Signet, August, 2003.
Paperback, 367 pages.
Ordering information: Amazon.com | Amazon.co.uk
A suspected terrorist is found murdered in a restroom at LAX. Forensic pathologist Dr. Joanna Blalock performs an autopsy on the suspected terrorist; shortly afterwards Blalock is sent to a nearby hospital when an ambulance delivers a patient with smallpox symptoms. Blalock and her coworkers are forced into quarantine when they confirm it really is the deadly smallpox virus. This news sends the FBI and CDC into action, as well. As Blalock watches her co-workers perish horribly from smallpox inside the quarantine. she wonders if she herself will survive. At the same time the government needs her to figure out what the terrorists are planning do with the smallpox. Is there a connection with the autopsy patient found at LAX? Can they stop this small outbreak from spreading?
In Fever Cell, Leonard Goldberg provides a plausible terrorism scenario that is probably causing many sleepness nights for Homeland Defense workers. Goldberg does a superb job of explaining the medical science behind the disease; he fictionalizes smallpox's deadly potential in a similar way that Richard Preston told of its danger in the frightening nonfiction book, The Demon in the Freezer. Both books offer a wake-up call about the dangers of smallpox and how devestating it could be if it winds up in the hands of Islamic militants. Goldberg's characters Joanna Blalock and Lt. Jake Sinclair are sincere and believable, adding to the suspense of the novel. Fever Cell is a great read which will suit both medical suspense and thriller readers.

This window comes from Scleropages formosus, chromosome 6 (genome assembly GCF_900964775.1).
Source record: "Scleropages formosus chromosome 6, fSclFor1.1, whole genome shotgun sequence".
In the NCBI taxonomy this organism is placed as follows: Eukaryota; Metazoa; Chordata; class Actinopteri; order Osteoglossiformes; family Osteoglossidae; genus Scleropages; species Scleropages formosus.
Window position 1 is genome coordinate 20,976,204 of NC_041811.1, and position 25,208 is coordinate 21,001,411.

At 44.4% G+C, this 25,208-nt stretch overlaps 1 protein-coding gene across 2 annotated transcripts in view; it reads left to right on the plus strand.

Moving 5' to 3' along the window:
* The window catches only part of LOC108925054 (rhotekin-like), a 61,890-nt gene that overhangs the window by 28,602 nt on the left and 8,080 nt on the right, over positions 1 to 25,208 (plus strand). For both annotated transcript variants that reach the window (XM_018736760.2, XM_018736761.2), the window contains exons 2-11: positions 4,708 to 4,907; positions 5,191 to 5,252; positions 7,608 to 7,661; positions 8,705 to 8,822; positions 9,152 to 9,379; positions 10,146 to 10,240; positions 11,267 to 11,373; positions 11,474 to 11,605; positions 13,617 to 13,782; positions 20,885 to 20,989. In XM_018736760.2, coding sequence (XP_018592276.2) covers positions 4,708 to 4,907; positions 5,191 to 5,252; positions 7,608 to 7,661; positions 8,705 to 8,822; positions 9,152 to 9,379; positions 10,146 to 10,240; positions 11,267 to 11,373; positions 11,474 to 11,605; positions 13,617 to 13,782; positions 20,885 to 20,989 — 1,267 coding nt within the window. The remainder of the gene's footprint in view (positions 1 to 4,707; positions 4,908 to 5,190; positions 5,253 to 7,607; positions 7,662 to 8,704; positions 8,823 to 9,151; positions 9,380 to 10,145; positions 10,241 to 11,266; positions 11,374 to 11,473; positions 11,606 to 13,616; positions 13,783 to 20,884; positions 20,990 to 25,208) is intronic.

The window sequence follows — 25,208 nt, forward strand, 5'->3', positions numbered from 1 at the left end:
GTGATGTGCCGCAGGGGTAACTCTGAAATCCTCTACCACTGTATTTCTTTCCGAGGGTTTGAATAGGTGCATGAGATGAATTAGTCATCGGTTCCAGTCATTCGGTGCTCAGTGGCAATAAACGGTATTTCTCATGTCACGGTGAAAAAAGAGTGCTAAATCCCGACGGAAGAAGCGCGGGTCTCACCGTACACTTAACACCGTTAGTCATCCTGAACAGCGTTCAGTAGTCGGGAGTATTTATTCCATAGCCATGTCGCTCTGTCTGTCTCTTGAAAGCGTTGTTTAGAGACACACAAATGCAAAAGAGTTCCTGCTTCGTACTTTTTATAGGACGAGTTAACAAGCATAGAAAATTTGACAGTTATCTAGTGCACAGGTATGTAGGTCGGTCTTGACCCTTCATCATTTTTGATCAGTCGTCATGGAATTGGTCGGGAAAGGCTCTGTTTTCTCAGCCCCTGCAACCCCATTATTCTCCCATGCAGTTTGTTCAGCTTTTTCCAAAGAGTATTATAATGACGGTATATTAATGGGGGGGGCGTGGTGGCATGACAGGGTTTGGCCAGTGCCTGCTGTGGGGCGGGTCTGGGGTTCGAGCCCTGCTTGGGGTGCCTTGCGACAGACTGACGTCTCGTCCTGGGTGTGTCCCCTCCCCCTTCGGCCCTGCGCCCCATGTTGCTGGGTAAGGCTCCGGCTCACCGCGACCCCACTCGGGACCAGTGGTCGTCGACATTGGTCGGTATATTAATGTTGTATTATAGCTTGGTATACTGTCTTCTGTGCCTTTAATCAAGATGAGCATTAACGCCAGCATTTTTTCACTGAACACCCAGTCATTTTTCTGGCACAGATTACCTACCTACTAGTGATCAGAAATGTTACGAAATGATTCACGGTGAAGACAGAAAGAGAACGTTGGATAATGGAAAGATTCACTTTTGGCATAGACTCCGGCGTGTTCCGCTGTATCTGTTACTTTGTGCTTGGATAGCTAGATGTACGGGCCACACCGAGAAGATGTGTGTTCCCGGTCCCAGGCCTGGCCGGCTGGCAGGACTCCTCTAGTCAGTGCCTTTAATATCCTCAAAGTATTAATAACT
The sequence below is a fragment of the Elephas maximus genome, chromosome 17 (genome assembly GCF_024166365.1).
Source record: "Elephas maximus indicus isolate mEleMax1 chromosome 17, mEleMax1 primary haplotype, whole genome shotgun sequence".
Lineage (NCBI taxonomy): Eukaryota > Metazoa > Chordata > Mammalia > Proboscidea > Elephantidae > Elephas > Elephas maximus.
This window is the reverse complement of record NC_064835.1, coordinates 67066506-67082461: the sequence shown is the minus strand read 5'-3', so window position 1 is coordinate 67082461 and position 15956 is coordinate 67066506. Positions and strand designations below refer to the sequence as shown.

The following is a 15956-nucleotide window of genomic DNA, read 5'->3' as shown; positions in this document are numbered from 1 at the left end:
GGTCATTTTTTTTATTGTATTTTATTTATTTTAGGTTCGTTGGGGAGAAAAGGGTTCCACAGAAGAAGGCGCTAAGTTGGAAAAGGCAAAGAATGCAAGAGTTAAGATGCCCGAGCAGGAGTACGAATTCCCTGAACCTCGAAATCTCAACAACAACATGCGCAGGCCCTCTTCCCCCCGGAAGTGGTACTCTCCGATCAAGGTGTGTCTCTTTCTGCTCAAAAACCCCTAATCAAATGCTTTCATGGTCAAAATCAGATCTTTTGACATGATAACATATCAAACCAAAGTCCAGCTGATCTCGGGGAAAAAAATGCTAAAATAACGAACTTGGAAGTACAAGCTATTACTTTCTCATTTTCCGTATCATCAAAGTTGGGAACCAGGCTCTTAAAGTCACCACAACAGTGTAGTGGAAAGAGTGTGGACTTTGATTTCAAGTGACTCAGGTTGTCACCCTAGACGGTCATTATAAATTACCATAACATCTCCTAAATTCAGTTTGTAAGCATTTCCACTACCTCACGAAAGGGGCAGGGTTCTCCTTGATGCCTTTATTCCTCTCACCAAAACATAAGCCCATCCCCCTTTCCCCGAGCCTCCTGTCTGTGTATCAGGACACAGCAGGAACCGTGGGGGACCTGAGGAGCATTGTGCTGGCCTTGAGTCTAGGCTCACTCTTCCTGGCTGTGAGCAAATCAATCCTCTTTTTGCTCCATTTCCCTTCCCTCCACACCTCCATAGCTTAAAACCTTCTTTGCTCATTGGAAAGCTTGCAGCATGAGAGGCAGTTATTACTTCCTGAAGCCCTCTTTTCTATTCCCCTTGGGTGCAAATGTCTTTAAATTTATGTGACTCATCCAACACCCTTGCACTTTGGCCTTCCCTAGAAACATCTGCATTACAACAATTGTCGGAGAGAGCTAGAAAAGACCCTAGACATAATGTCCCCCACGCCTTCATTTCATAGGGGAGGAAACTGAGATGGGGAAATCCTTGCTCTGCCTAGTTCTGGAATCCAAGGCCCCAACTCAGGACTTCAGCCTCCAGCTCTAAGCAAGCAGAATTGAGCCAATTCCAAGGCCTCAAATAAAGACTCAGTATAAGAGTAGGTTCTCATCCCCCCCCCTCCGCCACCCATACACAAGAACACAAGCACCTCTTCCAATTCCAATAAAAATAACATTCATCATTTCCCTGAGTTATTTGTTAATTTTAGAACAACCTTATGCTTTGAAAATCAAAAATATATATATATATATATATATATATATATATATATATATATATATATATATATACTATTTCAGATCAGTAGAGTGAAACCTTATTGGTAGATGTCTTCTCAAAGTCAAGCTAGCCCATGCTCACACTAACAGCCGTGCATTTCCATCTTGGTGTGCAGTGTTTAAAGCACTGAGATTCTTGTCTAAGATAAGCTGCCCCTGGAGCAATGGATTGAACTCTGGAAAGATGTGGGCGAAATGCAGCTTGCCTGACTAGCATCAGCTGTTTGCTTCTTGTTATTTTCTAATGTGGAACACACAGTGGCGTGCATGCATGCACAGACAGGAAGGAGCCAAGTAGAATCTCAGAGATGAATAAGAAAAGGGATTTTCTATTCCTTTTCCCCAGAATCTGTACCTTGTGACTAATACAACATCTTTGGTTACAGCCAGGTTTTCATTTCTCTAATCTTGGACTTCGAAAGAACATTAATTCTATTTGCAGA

Reprinted with permission from The Internet Writing Journal®.
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